ISSN (Print) - 0012-9976 | ISSN (Online) - 2349-8846

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IPRs for Farmers

Role of Agricultural Intermediaries

A number of state agencies and non-governmental organisations have come forward to facilitate farmers/breeders to register their crop varieties and obtain plant variety certifi cates. But can these agencies bring forth a change in the mindset of the small farmers and seed savers' groups who view the current intellectual property regime with scepticism and continue to keep away from it?

Intermediaries are known to be persons or organisations that act as a link between the supplier and the end user. They are a third party in the exchange. The intermediaries ordinarily associated with India’s agriculture are those that bring farmers’ produce to the marketplace. These typically include commission agents, millers, wholesalers and retailers at different stages of the supply chain.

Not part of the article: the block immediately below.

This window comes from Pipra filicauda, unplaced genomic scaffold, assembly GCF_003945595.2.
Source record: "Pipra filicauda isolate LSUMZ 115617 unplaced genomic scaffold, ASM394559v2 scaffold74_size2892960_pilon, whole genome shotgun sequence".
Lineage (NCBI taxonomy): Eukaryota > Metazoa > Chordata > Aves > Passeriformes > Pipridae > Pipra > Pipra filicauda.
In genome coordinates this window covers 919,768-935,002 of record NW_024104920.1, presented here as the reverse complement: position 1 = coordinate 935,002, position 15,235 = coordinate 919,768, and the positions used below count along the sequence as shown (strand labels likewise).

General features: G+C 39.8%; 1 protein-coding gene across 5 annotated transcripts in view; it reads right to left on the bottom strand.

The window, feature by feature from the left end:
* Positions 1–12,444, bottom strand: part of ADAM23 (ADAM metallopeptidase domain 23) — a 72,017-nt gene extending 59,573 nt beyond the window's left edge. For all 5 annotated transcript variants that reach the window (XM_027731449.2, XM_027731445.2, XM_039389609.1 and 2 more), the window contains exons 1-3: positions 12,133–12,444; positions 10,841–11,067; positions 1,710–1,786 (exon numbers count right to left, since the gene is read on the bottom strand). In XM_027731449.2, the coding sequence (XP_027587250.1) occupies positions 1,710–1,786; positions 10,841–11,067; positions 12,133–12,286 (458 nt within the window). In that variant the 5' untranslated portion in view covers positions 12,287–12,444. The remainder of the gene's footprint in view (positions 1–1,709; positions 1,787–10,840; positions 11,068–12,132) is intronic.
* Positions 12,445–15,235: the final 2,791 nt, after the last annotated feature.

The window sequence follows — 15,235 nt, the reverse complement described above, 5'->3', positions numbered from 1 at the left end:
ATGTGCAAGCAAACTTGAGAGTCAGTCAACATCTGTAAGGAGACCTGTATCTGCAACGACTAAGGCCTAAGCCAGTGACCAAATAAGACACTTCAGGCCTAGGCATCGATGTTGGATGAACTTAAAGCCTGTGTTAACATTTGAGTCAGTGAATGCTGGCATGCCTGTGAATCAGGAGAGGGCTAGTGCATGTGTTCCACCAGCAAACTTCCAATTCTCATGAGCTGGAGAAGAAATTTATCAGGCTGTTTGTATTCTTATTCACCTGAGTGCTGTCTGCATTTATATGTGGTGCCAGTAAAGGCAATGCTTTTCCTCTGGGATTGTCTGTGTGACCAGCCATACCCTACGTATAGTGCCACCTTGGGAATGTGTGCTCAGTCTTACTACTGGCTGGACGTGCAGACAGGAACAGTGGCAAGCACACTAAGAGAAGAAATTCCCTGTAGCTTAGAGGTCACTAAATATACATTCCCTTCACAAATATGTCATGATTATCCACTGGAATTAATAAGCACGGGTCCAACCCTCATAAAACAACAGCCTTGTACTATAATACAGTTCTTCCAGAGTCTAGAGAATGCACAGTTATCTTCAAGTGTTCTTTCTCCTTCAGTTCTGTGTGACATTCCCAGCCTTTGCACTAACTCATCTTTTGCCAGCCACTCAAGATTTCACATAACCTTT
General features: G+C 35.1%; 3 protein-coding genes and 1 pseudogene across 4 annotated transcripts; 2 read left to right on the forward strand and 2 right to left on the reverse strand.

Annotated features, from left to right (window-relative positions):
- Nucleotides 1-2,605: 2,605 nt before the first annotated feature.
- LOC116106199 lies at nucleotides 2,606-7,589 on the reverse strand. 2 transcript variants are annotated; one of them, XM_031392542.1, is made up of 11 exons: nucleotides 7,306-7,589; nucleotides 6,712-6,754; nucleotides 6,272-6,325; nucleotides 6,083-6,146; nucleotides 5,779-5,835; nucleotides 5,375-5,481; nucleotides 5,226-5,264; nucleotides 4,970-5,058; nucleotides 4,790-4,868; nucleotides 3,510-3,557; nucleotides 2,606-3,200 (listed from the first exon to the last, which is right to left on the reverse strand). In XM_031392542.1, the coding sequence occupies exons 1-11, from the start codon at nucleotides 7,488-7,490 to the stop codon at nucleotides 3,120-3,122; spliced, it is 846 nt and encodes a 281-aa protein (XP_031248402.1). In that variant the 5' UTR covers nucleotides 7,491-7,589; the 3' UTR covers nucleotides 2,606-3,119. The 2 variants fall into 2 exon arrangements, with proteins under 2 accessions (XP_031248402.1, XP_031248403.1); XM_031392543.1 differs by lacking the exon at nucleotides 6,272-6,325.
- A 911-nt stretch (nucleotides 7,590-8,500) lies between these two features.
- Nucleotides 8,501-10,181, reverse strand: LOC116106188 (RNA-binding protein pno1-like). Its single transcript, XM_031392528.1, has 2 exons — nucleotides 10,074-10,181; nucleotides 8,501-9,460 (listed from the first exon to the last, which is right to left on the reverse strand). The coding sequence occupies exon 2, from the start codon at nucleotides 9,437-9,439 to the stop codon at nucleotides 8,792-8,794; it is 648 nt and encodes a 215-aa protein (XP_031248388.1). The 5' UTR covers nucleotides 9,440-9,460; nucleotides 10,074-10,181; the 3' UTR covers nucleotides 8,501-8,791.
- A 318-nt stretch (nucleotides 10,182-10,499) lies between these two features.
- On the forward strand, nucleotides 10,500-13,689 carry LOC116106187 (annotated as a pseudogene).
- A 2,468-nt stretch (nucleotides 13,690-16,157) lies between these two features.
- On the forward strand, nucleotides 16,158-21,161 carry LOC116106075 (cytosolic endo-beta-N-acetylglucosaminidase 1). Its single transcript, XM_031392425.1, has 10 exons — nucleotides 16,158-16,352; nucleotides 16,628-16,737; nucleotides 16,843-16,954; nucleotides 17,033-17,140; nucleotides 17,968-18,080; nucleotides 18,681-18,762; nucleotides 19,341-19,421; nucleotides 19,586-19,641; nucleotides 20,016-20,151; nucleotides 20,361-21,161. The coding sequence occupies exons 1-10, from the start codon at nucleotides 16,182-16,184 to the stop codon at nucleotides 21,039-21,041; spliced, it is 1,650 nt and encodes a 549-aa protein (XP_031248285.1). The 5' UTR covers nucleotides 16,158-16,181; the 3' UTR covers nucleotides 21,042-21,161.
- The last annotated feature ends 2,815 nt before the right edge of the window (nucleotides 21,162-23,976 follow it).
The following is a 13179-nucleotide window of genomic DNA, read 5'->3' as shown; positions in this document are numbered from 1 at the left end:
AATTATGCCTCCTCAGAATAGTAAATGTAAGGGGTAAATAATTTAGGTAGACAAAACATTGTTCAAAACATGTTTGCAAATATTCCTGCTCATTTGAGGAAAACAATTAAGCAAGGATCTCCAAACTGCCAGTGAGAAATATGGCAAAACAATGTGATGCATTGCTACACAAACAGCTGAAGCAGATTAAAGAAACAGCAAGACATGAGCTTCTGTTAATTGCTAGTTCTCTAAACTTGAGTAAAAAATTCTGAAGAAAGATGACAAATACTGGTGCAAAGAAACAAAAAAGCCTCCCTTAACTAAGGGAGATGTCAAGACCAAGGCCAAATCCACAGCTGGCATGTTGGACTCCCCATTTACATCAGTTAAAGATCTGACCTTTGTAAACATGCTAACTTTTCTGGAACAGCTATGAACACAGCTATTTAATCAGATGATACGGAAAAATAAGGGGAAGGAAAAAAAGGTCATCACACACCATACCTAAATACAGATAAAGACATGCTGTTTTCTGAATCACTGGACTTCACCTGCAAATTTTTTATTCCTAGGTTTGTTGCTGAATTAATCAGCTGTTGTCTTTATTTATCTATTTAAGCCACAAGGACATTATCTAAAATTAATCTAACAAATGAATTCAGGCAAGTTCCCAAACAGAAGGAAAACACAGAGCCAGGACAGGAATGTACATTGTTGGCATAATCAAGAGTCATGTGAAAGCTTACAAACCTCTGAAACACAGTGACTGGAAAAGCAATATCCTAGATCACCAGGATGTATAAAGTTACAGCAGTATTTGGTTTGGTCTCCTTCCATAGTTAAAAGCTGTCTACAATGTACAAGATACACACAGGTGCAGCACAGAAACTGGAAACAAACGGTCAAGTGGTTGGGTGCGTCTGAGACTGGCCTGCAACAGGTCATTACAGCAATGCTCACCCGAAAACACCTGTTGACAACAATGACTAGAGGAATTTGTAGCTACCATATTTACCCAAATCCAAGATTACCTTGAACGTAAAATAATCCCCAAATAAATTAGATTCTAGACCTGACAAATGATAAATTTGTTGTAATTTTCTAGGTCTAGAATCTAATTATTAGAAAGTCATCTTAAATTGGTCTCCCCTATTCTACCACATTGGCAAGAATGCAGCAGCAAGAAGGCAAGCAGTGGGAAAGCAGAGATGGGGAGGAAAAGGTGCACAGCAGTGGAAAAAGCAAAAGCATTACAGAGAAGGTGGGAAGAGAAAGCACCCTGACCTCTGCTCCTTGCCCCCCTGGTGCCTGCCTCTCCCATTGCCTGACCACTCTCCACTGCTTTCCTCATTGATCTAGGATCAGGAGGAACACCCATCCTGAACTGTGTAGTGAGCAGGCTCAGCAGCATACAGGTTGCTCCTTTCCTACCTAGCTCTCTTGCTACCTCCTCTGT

Another parallel supply chain has been established in Indian agriculture through an intellectual property (IP) law—a knowledge supply chain. This is under the Protection of Plant Varieties and Farmers’ Rights (PPV&FR) Act, 2001. The act grants IP protection in the form of plant variety certificates (PVC) to farmers/breeders. To be able to grant this IP protection, it first needs to bring the seed know-how onto its record books, in this case the official register of varieties maintained at New Delhi. It also requires the farmer to deposit in the National Gene Bank a sample of the seed or parental line seeds. This entire process supplies farmers’ seed knowledge and physical planting material from India’s farms previously not always accessible to the official system. To enable the process, a different set of intermediaries has come into play.

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